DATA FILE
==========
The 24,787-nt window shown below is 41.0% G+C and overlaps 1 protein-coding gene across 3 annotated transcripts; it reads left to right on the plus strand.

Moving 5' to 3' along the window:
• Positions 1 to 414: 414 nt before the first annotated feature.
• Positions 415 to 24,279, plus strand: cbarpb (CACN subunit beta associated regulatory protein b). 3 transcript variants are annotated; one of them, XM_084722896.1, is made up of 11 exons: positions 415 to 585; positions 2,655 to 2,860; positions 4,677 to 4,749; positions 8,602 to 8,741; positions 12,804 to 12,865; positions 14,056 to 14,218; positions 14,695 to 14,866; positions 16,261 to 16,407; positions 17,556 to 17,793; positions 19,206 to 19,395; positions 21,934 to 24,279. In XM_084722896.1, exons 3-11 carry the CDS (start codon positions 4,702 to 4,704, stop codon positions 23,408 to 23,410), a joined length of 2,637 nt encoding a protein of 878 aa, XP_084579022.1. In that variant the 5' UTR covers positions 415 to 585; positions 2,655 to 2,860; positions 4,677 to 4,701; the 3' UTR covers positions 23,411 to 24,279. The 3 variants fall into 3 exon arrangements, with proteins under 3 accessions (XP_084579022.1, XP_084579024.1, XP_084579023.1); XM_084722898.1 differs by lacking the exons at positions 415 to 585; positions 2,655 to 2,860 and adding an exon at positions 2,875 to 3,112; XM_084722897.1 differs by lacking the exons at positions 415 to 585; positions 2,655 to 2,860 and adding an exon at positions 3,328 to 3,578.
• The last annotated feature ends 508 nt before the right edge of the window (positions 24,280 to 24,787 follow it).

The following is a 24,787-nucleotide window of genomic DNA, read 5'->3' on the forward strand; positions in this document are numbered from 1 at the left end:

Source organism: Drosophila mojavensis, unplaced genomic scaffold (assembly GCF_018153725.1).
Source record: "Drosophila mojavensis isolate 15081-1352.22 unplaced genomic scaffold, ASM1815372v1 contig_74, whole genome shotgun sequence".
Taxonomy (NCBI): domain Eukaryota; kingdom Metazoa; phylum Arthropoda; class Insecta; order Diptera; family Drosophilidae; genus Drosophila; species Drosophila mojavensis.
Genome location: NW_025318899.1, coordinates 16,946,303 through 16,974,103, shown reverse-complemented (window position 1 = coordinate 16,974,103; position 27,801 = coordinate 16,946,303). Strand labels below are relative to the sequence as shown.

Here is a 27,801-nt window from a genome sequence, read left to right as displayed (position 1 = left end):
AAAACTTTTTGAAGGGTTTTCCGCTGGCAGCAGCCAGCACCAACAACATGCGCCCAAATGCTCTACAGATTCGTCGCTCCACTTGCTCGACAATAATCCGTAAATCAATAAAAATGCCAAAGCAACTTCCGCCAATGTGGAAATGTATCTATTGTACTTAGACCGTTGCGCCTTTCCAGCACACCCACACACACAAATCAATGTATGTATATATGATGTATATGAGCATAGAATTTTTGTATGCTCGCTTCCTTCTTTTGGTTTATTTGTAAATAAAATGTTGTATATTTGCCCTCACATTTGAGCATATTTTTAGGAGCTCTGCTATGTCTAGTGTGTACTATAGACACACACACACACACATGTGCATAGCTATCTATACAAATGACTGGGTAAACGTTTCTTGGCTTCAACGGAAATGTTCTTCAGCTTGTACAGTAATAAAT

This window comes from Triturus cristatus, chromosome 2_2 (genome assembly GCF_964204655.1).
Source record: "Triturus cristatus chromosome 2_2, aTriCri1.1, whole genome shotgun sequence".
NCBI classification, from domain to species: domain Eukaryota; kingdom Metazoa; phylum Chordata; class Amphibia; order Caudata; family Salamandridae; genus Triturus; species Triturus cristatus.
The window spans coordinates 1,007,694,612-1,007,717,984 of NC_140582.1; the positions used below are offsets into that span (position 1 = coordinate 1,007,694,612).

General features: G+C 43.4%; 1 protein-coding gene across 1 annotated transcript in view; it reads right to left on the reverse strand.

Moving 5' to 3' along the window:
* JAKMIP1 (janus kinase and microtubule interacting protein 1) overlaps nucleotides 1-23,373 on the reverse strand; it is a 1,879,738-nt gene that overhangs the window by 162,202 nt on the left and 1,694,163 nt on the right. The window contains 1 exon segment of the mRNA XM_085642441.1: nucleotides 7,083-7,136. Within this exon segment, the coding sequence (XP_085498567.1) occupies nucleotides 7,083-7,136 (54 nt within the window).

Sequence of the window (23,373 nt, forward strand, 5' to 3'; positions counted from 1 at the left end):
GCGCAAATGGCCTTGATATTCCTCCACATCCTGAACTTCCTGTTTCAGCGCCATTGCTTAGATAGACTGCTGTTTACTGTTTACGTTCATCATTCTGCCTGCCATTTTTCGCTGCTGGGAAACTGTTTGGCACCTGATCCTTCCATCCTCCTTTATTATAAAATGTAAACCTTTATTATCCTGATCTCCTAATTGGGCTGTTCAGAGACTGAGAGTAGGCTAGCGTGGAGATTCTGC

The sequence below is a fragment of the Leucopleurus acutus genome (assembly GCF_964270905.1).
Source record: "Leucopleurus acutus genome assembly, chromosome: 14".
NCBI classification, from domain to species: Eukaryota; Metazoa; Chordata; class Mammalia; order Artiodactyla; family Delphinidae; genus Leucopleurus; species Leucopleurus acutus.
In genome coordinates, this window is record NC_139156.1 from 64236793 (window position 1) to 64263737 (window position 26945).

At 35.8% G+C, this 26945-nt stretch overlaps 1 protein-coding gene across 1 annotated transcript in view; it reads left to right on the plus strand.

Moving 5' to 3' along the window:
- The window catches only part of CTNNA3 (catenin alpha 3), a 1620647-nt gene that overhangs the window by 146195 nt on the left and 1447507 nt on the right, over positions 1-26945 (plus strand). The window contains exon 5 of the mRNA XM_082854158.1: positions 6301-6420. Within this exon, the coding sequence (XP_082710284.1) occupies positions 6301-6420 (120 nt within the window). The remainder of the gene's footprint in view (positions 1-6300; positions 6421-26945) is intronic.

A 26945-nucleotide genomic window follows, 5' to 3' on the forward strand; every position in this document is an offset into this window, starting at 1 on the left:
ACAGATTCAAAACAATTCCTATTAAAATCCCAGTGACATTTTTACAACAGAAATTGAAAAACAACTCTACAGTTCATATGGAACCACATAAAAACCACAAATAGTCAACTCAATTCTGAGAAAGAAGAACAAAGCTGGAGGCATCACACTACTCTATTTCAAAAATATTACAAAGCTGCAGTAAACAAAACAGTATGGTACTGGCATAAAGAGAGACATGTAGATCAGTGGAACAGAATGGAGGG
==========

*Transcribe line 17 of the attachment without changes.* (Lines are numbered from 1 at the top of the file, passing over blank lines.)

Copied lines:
General features: G+C 43.4%; 1 protein-coding gene across 1 annotated transcript in view; it reads right to left on the reverse strand.